Week of: November 25, 2018
Scripture: John 18:33-37
Jesus answered, "My kingdom is not from this world."
(John 18:36a, NRSV)
With the exception of mystics, artists more than many other individuals understand the otherworldliness of God’s kingdom. As worship artists we receive inspiration, not from our own effort, but as a mysterious gift seemingly from out of nowhere. The word "inspire" comes from the Latin word, "inspirare," meaning to breathe or blow into. As God breathed life into the first humans in Genesis, so too the Spirit breathes inspiration into us, making our creativity feel ethereal and beyond our control. Creativity, like God’s kingdom, is not from this world, but our world is infused with both.
The otherworldliness of God's kingdom proved a stumbling block for Pilate, making it difficult for him to believe Jesus was the ruler of God's chosen people. How might the ethereal nature of creativity be a stumbling block for you? What do you do when inspiration does not arrive?
What do you do to open yourselves to the Spirit's inspiration?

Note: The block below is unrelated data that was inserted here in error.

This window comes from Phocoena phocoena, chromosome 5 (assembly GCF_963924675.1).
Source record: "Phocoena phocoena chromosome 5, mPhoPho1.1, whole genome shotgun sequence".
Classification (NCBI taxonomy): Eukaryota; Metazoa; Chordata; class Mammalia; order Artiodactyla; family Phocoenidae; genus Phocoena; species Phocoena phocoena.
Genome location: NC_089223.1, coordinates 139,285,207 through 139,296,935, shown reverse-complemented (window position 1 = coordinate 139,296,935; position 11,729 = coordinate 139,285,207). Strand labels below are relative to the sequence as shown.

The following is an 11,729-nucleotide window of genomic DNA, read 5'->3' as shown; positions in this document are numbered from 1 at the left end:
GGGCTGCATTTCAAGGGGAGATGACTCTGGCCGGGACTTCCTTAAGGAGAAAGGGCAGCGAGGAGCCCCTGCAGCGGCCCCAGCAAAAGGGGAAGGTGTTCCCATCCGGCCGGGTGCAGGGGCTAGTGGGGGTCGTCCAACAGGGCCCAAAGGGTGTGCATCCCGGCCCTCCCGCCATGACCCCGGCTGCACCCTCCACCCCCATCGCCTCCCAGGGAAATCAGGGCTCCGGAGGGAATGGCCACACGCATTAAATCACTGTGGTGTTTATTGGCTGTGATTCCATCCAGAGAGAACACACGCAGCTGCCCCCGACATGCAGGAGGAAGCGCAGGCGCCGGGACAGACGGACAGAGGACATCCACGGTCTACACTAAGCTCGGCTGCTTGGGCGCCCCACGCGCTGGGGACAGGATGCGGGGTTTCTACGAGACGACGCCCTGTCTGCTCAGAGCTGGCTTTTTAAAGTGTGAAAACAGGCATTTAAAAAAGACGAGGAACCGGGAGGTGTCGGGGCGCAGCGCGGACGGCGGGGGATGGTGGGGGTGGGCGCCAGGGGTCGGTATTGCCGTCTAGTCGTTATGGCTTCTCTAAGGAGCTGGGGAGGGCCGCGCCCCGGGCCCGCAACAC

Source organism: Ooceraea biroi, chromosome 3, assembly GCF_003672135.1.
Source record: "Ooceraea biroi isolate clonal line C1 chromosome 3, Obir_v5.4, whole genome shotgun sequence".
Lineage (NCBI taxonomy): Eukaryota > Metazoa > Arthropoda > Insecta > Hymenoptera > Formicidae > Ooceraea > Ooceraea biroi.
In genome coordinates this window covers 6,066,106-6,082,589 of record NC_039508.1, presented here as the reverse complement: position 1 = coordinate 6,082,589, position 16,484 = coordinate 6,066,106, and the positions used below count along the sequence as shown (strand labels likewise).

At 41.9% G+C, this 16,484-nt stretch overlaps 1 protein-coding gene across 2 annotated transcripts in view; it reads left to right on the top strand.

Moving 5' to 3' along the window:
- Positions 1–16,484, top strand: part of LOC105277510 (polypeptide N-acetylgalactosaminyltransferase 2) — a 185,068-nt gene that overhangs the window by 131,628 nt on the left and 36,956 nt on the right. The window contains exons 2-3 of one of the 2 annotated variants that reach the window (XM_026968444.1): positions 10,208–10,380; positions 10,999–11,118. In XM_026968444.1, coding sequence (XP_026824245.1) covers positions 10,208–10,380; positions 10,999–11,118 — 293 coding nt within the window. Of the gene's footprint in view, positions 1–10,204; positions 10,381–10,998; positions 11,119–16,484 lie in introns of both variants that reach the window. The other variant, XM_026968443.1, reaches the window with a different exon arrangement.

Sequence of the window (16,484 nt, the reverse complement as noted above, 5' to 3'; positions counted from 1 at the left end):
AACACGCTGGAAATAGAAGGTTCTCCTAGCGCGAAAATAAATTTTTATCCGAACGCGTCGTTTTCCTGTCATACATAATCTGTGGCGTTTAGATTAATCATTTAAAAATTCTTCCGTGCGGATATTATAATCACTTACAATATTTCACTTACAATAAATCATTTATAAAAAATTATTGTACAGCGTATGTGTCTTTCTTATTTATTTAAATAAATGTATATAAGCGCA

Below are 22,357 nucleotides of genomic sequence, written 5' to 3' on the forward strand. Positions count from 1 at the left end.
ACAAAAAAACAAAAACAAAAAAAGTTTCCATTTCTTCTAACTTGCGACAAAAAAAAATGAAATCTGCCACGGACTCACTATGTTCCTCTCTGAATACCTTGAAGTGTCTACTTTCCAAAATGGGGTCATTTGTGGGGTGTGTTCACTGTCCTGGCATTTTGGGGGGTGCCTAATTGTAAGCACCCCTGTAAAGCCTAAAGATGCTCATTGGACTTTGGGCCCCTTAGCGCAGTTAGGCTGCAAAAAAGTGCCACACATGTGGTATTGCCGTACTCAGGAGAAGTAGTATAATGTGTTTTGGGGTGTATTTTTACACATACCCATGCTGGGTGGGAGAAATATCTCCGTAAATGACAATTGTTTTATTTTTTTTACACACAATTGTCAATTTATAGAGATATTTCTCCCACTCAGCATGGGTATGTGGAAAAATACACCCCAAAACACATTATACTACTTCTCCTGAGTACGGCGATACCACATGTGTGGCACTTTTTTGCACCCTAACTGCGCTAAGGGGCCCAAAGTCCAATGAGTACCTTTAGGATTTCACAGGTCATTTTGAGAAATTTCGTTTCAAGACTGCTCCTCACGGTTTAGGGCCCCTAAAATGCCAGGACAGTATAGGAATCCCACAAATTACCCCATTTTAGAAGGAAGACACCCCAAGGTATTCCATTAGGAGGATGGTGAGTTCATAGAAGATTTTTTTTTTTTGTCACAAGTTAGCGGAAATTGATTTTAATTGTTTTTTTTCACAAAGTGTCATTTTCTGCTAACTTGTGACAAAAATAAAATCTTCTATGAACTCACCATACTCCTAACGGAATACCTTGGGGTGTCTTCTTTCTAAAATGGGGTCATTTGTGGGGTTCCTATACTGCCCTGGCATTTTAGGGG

As we celebrate the one who reigns over God's Kingdom, the issue for us as worship artists is whether we allow Christ to reign over our creativity. I endeavor to allow Christ to reign in my creativity through the spiritual practice of listening before and while I am creating. I use a visual form of "lectio divina." What practices do you employ to allow Christ to guide your creativity as you create for worship?
O Christ, be the inspiration for our creative gifts and reign in our lives now and forever. Amen.
Rev. Dr. Karla M. Kincannon III
Retired Elder, Virginia Conference of The UMC
Affiliate Faculty, Garrett-Evangelical Theological Seminary
Photo: The chancel area is dimmed prior to an evening worship service at Awaken 2017 in Little Rock. The visual artist for this event was Rev. Dr. Kincannon, our Reflection author this week. (Fellowship photo by Daniel Craig.)